Today I realized that Ingmar Bergman’s ‘Fanny & Alexander’ was not something to be taken lightly. I relented on continuing it, preferring to wait for life to offer up the appropriate time to discover it in full. What I did see in my viewing was several seconds of death- not as myself, though, but as a child. Fanny & Alexander, for those unaware, follows in detail the childhood of the two eponymous characters under an opulent Uppsala roof in the early twentieth century. In the opening five minutes that act as the prologue- we see Alexander wander the abandoned halls of his spacious abode- searching for something. Then he stops and tinkers lazily with some toys most kids would kill for as if they meant nothing to him. Finally- he slips under a table, thoughts vacant of any real purpose- and through the legs of his new home glimpses death. Cold. Distant. Unnerving. The figure hides himself behind the ornate furnishings, gliding onscreen for the briefest flash of terror before whispering away- absent for the rest of the film (all five hours of it). What is this?
Now personally, the thought of death regularly crosses my mind. I myself wander aimlessly through the many thoughts of life and eventually end up pondering its end. The grand finale. I wonder, as someone who has devoted their entire being to working in film- if my work will be remembered. If I will be remembered. If I care if I will be remembered. Perhaps I am too young to be doing this- but so is Alexander. What I find so fascinating about this split-second moment is what lies behind it. The hidden amusement that cracks across the boy’s face- when faced with the anthropomorphic personification of his inevitable demise before he even hits his adolescence. There is a gleeful wonder in his reaction. It’s such a… childlike moment. Bergman so effortlessly explores the curiosity of youth here. He allows a boy’s thoughts to walk the long line down to the end of their life and then has them scoff at it. Alexander glances at death almost as he would an imaginary friend.
I was so utterly taken by this that I simply had to share it. I do not know what this means. I doubt I ever will. Do you?
Friday, 2 October 2015
Let’s talk about genre. When I was at the BFI, I was gifted with the idea that genre was a shackle, rather than a definition. It outlined the tropes, ideas and purposes a film incorporated and indeed those movies that defied or transcended genre were the greatest because they were able to break free from any simplification. They were sophisticated pieces of artwork that stood alone as singular pieces- rather than the ‘best of the genre’. There are probably less than ten films that I cannot assign a genre to- movies like Rashomon or Stalker whose ideas are so complex and have small stories and sets that say far more than any colossal production could that they simply become undefinable. I say this because Horror is, along with contemporary action, a genre heavily looked down upon- perhaps more so than its thrill-seeking peer. Action films, in their essence, are produced to excite. Their purpose is not to convey any higher message or theme (though again we look to Kurosawa for a man who has done this twice in Seven Samurai & Yojimbo)- but rather to entertain the audience. Horror is even more niche- and for its relative repulsion to those who don’t take to it gets a hell of a lot of hate from non-fans. It’s the bottom of the barrel. It’s low-budget starter project for students and amateurs. That’s what I used to think. That’s what every single person I know thinks. I mention horror or what I have been watching for this month and they recoil in unspoken disgust.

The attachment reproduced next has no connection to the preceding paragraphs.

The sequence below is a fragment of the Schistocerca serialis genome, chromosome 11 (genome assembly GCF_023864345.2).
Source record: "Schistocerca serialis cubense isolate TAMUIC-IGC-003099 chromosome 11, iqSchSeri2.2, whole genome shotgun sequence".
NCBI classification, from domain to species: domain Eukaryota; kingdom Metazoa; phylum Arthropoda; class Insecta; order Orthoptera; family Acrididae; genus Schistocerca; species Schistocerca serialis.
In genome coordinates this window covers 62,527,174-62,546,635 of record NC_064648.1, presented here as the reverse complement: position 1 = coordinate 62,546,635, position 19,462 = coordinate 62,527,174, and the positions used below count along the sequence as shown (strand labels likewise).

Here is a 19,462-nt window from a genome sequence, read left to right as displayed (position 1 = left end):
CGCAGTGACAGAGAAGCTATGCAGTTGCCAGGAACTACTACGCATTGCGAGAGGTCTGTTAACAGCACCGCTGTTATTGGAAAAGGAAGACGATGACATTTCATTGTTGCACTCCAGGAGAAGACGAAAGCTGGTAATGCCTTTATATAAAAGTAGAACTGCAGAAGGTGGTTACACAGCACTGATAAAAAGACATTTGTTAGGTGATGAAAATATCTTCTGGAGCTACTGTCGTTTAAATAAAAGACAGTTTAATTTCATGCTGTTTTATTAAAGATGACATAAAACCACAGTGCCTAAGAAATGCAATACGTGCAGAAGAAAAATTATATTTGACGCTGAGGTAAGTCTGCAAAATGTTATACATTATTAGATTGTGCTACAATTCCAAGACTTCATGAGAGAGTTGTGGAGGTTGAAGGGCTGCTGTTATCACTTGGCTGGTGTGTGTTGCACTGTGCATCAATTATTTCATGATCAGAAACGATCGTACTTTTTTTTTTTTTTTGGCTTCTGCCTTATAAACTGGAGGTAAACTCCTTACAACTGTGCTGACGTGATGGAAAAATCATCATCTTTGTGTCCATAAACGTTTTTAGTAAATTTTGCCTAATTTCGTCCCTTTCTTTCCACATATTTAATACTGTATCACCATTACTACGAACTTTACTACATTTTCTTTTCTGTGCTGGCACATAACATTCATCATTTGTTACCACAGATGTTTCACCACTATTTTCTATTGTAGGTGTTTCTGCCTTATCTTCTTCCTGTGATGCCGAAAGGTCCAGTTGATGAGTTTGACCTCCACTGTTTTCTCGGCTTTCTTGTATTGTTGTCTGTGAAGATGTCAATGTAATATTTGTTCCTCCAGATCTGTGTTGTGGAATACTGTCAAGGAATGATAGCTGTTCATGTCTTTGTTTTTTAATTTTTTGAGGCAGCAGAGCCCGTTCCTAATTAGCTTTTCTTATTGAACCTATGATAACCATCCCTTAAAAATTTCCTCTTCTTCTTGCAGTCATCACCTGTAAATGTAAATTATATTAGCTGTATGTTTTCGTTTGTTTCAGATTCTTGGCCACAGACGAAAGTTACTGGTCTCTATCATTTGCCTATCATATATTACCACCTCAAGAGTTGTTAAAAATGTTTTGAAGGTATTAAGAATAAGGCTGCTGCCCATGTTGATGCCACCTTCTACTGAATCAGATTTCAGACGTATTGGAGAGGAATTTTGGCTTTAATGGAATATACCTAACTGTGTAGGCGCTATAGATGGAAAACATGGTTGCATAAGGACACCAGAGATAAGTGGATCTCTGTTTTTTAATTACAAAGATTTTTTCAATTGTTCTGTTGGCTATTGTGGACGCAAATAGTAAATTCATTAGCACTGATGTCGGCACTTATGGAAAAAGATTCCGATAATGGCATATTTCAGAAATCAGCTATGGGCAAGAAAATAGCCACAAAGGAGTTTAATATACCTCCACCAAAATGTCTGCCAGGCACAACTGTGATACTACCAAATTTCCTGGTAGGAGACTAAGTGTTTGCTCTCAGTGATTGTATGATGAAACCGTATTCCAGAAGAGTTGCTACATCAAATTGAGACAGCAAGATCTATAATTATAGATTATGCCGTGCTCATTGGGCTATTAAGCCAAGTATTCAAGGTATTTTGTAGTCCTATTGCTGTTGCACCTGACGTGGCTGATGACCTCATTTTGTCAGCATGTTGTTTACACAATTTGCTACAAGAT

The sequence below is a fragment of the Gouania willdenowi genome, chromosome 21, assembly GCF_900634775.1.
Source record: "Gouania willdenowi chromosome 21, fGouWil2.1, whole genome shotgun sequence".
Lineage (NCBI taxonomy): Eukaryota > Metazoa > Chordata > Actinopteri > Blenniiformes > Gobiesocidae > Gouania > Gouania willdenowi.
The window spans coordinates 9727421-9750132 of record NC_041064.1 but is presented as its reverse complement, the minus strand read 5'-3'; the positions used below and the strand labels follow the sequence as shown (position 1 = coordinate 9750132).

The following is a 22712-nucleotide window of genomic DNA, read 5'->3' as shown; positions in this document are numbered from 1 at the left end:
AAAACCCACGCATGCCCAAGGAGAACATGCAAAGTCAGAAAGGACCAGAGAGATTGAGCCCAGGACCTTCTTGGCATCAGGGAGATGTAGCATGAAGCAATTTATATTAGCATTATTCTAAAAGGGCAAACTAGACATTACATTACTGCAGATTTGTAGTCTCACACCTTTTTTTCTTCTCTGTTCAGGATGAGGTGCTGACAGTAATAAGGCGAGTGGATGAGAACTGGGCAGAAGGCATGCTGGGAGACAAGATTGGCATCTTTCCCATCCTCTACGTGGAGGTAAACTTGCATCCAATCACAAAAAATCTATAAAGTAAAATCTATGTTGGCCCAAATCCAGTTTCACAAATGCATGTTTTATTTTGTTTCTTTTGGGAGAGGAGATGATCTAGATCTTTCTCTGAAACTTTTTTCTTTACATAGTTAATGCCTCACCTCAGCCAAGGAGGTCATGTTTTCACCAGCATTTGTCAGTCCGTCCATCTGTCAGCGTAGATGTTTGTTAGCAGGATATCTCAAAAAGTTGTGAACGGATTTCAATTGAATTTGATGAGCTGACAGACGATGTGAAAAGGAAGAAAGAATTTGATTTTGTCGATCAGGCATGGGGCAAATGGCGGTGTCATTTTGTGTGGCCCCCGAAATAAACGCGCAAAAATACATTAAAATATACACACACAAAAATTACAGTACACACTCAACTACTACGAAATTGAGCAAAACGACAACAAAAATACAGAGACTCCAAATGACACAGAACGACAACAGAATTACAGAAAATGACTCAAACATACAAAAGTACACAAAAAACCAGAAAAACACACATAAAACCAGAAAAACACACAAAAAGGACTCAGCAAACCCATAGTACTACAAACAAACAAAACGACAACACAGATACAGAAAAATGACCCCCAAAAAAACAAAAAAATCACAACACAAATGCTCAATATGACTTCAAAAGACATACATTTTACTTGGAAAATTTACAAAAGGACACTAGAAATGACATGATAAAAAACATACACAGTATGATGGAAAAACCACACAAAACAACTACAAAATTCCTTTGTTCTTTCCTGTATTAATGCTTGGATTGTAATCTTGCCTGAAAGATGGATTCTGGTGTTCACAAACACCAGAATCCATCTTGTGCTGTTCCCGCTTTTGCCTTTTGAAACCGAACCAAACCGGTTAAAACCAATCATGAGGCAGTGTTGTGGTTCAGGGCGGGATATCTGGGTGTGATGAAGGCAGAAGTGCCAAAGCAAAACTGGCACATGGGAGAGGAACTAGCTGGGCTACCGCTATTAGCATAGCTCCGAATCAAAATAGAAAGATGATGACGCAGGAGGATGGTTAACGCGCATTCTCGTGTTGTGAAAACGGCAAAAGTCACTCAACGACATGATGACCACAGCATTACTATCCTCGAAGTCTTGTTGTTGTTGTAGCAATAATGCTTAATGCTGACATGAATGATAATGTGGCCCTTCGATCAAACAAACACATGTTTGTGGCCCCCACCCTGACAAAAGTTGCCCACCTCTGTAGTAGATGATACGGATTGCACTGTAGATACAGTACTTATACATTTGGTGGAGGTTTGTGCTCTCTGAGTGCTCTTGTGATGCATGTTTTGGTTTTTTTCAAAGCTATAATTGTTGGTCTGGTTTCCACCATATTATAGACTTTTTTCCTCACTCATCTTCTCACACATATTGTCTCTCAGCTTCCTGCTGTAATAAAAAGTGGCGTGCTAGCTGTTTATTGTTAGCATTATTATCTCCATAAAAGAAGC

Thursday, 1 October 2015
I grew up with Doctor Who. It was my childhood. Sadly- I have missed the newest series and am going to keep pretending that I missed most of the prior one also (bar the excellent ‘Flatline’). The show is on a steady slope down to [sadly] death. Everything must end- but where my love for this show began there lie a plethora of exquisite episodes that I can’t help but adore. Here they are.
Wednesday, 30 September 2015
Recently re-visited Disney's excellent 'Gravity Falls' and discovered that it might just be my favorite show ever- and will certainly feature on here in the future. But am I "Too old" to have done so?
People (rightfully) worship 2001 A Space Odyssey and ignore the fact that is rated U. The Elephant Man is one of the best films of the 1980s. PG. Do we negatively mention that when we talk about it? Hell no. Neither were marketed to kids or launched on a platform aimed at a younger audience- but why have a double standard? Just a thought. Highly recommend you check this one out- no matter your age.
I have sadly been unable to get my hands on L'Avventura. The schedule is not stopping or anything like that- Just had a lot on my plate at the moment. Tomorrow Halloween month begins- and posts will be longer and probably released a little more frequently given all the content I want to cover. Stay tuned.
Thursday, 24 September 2015
Next month I am going to highlight the 'very best' horror movies of the 1970s. Its a decade that birthed many if not all of the genre's finest works- and trust me I think I've never had so many A reviews in so short of a time. I loathed horror. I despised it and saw nothing to love- only mindless pulpy crap. loathed. After working through the seminal works I've discovered some movies I absolutely adore and even more I admire to no end. Suffice to say: I had a lot more fun than I thought I would- So much so that I've expanded the length of my reviews to over double what little it used to be. So... a little taste of whats to come...
Don't Look Now
Nosferatu The Vampyre
Dawn Of The Dead
The Wicker Man
The Texas Chainsaw Massacre
As well as...
Director Retrospectives: David Lynch
The Actors: Dennis Hopper
Essay: They live [and learn]
Top 5 Performances Against Type
And (a little) more!
I am only going to post once more this month- that being a review for L'Avventura- but come October it’s a special one every other day. One month only. Prepare to be marginally scared :)
Tuesday, 22 September 2015